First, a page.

About 30 faculty members gathered Friday afternoon to learn more about the recent reduction in J-Term study abroad courses for 2011 and express their concerns.
“There are a lot of issues to discuss,” business professor Dawn Swink said. “I’m concerned because it seems like we are cutting out international study abroad opportunities.”
Joseph Kreitzer and Angeline Barretta-Herman, associate vice presidents for academic affairs, discussed the factors that led to the administrative decision to allow fewer J-Term study abroad courses this coming year.
“Every course that leaves the campus takes money with them,” Barretta-Herman said. “It also costs the departments money. So those are some of the financial considerations we’re dealing with.”
Barretta-Herman said the university only receives $800 toward its operating budget out of the total tuition a student pays for a study abroad course. However, if a student takes a course on campus, $2,200 of the tuition goes directly back to the operating budget, a difference of $1,400.
Kreitzer said if the university had not allowed anyone to take courses abroad, it could have collected $679,000 more in funds for this past J-Term. He said the university spent a total of $1.13 million to subsidize J-Term study abroad in 2010.
But some faculty members pointed out the university does make money on study abroad in a more indirect way, because a study abroad program with a good reputation draws more students to St. Thomas and brings in money through those students’ tuition.
Philosophy professor Stephen Laumakis, whose study abroad course “Ethics: East and West” in Hawaii was rejected for J-Term 2011, said the cost effectiveness of a course should be one of the factors when deciding between courses. He said if the university is worried about losing money, it should pick courses that don’t cost as much and require less staff to plan them.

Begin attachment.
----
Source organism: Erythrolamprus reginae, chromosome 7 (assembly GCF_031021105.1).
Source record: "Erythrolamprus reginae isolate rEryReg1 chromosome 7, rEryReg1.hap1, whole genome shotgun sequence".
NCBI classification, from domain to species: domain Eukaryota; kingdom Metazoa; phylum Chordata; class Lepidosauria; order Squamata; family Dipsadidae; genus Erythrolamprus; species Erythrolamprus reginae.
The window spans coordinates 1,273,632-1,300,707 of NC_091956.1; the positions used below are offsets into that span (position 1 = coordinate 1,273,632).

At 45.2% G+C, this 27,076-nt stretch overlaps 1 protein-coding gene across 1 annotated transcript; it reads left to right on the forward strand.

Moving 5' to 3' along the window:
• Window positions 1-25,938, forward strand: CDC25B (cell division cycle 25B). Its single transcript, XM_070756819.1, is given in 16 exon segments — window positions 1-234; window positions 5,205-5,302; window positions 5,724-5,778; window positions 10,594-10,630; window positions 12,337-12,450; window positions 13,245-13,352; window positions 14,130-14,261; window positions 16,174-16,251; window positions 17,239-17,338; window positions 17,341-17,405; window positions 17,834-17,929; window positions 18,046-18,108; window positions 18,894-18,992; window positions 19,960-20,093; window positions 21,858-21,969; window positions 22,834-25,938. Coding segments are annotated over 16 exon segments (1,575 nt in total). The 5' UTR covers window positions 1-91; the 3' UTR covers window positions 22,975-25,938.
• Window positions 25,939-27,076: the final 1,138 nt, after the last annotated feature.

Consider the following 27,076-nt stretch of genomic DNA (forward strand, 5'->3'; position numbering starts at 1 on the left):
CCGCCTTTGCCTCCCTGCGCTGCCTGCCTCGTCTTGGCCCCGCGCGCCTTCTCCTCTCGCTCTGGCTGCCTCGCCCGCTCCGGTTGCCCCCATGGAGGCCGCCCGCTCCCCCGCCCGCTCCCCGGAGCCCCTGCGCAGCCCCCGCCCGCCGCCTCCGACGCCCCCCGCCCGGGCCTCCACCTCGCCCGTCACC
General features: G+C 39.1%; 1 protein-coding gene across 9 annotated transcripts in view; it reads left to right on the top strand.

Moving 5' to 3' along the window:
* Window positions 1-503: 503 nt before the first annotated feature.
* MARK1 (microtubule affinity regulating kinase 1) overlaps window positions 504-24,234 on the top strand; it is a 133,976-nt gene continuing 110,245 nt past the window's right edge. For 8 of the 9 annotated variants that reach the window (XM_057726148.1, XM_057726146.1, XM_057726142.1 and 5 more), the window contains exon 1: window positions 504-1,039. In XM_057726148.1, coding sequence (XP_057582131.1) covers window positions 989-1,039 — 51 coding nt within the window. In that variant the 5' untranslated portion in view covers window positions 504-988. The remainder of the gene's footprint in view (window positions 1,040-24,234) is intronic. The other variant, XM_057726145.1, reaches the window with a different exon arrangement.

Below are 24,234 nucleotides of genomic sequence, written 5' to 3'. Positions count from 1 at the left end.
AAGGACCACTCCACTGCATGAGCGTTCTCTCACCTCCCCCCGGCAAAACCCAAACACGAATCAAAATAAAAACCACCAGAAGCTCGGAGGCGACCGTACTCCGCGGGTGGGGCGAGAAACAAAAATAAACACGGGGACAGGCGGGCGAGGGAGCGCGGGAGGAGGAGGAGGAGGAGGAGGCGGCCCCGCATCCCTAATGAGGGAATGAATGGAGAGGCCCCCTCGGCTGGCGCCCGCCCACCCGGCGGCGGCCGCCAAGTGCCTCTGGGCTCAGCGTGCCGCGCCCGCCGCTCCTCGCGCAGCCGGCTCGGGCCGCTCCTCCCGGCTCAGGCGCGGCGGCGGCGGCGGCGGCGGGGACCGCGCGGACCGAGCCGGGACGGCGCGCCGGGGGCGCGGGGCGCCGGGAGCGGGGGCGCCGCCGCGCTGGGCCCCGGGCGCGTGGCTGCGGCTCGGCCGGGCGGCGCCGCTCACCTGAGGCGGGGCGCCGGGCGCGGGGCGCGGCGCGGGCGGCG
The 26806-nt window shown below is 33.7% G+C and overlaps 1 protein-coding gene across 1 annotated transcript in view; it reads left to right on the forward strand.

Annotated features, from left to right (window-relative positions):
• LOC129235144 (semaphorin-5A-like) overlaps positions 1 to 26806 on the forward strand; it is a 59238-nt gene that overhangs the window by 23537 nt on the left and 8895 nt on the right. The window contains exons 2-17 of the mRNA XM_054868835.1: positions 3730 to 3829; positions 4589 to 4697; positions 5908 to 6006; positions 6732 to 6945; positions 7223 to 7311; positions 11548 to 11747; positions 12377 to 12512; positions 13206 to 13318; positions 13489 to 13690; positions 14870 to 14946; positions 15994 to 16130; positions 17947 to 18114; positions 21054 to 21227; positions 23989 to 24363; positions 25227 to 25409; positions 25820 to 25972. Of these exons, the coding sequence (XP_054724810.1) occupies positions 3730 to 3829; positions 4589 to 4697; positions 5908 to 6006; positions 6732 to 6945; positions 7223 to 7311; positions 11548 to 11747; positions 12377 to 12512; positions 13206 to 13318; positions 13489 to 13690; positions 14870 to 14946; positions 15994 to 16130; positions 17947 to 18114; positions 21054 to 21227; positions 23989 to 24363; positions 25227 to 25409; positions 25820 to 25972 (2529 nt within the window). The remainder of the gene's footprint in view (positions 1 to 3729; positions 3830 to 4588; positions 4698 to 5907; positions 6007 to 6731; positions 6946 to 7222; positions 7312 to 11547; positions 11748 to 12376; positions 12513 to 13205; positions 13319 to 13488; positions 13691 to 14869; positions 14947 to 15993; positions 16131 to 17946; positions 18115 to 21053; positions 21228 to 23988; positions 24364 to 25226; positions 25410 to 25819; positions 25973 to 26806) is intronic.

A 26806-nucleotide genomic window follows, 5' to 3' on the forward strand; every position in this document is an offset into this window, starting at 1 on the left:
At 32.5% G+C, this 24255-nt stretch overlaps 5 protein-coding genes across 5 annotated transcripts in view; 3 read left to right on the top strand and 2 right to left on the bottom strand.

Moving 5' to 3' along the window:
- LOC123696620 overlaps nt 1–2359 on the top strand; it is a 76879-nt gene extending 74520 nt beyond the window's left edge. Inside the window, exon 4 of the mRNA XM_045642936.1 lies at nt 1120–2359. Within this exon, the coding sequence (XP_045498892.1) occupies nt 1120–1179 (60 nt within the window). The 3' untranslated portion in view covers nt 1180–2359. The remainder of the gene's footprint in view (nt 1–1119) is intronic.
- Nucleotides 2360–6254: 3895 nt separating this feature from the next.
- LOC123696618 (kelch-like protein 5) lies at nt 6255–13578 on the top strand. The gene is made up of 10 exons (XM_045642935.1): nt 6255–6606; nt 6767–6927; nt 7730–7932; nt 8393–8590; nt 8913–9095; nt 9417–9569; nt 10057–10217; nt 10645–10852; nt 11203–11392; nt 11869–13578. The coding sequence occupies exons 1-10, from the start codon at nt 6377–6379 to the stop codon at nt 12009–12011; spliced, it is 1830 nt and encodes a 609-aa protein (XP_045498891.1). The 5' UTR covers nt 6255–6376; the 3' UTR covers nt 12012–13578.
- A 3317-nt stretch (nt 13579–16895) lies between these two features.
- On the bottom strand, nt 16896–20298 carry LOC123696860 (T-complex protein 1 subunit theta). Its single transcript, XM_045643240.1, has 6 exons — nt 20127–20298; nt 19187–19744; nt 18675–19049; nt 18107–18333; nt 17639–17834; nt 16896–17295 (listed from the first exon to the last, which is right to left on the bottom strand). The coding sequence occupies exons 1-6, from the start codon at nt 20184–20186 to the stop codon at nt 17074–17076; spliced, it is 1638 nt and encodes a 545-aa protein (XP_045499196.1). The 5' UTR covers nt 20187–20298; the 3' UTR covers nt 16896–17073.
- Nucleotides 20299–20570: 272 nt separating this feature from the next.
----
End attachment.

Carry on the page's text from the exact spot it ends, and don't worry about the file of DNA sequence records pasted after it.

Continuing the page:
But other faculty members expressed their concern that putting increased emphasis on how much money each course costs the university might eliminate valuable study abroad opportunities for students.
Another reason Kreitzer and Barretta-Herman gave for the reduction in 2011 J-Term study abroad courses was the lack of staffing at the International Education Center. Barretta-Herman said there have been requests for additional IEC staff, but with the current budget situation additional staffing is “highly unlikely.”
Some faculty members said they did not understand why they could not do many of the preparations for their courses themselves, instead of having to go through the overworked IEC staff. They said doing some of the work themselves might allow more J-Term courses to go abroad.
But Barretta-Herman said faculty must complete study abroad preparations through the IEC due to liability issues. She acknowledged the IEC is already very busy, and said there is a possibility that sometime in the future St. Thomas might add an office of risk management to take care of the liability concerns the IEC currently handles.
“We’re in the midst of doing a program review of the IEC,” Barretta-Herman said. “We’re going to take a long, hard look at what those activities are and if they still make sense in today’s world and if in fact there are some things they are doing that are better done somewhere else.”
Many faculty members were glad to have the chance to ask questions about the changes in study abroad programming, but many said issues remained to be discussed.
“Clearly more discussion is needed in regard to the monetary side of things,” Laumakis said.
Swink recently led a J-Term study abroad course on e-commerce in Australia, and she is concerned about the effects the cuts will have on students.
“The course in Australia was a phenomenal experience for the students,” Swink said. “So many students want to study abroad and the numbers keep going up. We need to make sure we don’t lose these important learning experiences.”
Katie Broadwell can be reached at email@example.com.